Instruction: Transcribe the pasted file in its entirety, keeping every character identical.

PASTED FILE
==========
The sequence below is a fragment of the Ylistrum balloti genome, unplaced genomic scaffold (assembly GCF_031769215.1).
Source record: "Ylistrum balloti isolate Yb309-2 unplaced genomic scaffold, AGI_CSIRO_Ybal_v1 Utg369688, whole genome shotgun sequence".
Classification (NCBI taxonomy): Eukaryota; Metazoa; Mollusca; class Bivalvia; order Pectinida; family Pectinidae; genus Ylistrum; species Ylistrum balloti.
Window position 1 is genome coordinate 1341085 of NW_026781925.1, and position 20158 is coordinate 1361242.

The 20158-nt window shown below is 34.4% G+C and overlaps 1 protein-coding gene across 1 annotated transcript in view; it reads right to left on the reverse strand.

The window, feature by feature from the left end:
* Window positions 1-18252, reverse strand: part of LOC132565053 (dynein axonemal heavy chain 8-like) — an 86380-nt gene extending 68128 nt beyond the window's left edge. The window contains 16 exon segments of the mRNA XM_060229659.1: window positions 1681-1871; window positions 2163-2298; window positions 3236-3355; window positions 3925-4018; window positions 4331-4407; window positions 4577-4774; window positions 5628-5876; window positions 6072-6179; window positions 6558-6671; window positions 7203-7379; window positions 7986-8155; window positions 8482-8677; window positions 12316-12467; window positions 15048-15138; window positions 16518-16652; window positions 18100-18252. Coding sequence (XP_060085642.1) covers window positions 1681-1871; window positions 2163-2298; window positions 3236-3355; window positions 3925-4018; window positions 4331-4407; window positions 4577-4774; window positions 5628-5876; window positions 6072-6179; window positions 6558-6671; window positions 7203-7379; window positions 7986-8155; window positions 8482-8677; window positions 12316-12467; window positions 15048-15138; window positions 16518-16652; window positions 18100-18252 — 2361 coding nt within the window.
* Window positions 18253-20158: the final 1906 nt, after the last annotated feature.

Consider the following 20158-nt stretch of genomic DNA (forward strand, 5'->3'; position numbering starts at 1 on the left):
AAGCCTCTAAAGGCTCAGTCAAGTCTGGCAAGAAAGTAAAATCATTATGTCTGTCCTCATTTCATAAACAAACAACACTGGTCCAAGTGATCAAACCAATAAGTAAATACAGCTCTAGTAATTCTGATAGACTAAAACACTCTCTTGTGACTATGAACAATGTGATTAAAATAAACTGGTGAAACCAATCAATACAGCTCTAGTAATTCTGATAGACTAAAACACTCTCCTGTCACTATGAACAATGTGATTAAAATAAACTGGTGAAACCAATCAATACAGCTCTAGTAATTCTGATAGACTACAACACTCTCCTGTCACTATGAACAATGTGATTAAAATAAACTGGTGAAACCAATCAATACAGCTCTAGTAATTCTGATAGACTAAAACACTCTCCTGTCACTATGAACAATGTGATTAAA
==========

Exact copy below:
The sequence below is a fragment of the Ylistrum balloti genome, unplaced genomic scaffold (assembly GCF_031769215.1).
Source record: "Ylistrum balloti isolate Yb309-2 unplaced genomic scaffold, AGI_CSIRO_Ybal_v1 Utg369688, whole genome shotgun sequence".
Classification (NCBI taxonomy): Eukaryota; Metazoa; Mollusca; class Bivalvia; order Pectinida; family Pectinidae; genus Ylistrum; species Ylistrum balloti.
Window position 1 is genome coordinate 1341085 of NW_026781925.1, and position 20158 is coordinate 1361242.

The 20158-nt window shown below is 34.4% G+C and overlaps 1 protein-coding gene across 1 annotated transcript in view; it reads right to left on the reverse strand.

The window, feature by feature from the left end:
* Window positions 1-18252, reverse strand: part of LOC132565053 (dynein axonemal heavy chain 8-like) — an 86380-nt gene extending 68128 nt beyond the window's left edge. The window contains 16 exon segments of the mRNA XM_060229659.1: window positions 1681-1871; window positions 2163-2298; window positions 3236-3355; window positions 3925-4018; window positions 4331-4407; window positions 4577-4774; window positions 5628-5876; window positions 6072-6179; window positions 6558-6671; window positions 7203-7379; window positions 7986-8155; window positions 8482-8677; window positions 12316-12467; window positions 15048-15138; window positions 16518-16652; window positions 18100-18252. Coding sequence (XP_060085642.1) covers window positions 1681-1871; window positions 2163-2298; window positions 3236-3355; window positions 3925-4018; window positions 4331-4407; window positions 4577-4774; window positions 5628-5876; window positions 6072-6179; window positions 6558-6671; window positions 7203-7379; window positions 7986-8155; window positions 8482-8677; window positions 12316-12467; window positions 15048-15138; window positions 16518-16652; window positions 18100-18252 — 2361 coding nt within the window.
* Window positions 18253-20158: the final 1906 nt, after the last annotated feature.

Consider the following 20158-nt stretch of genomic DNA (forward strand, 5'->3'; position numbering starts at 1 on the left):
AAGCCTCTAAAGGCTCAGTCAAGTCTGGCAAGAAAGTAAAATCATTATGTCTGTCCTCATTTCATAAACAAACAACACTGGTCCAAGTGATCAAACCAATAAGTAAATACAGCTCTAGTAATTCTGATAGACTAAAACACTCTCTTGTGACTATGAACAATGTGATTAAAATAAACTGGTGAAACCAATCAATACAGCTCTAGTAATTCTGATAGACTAAAACACTCTCCTGTCACTATGAACAATGTGATTAAAATAAACTGGTGAAACCAATCAATACAGCTCTAGTAATTCTGATAGACTACAACACTCTCCTGTCACTATGAACAATGTGATTAAAATAAACTGGTGAAACCAATCAATACAGCTCTAGTAATTCTGATAGACTAAAACACTCTCCTGTCACTATGAACAATGTGATTAAA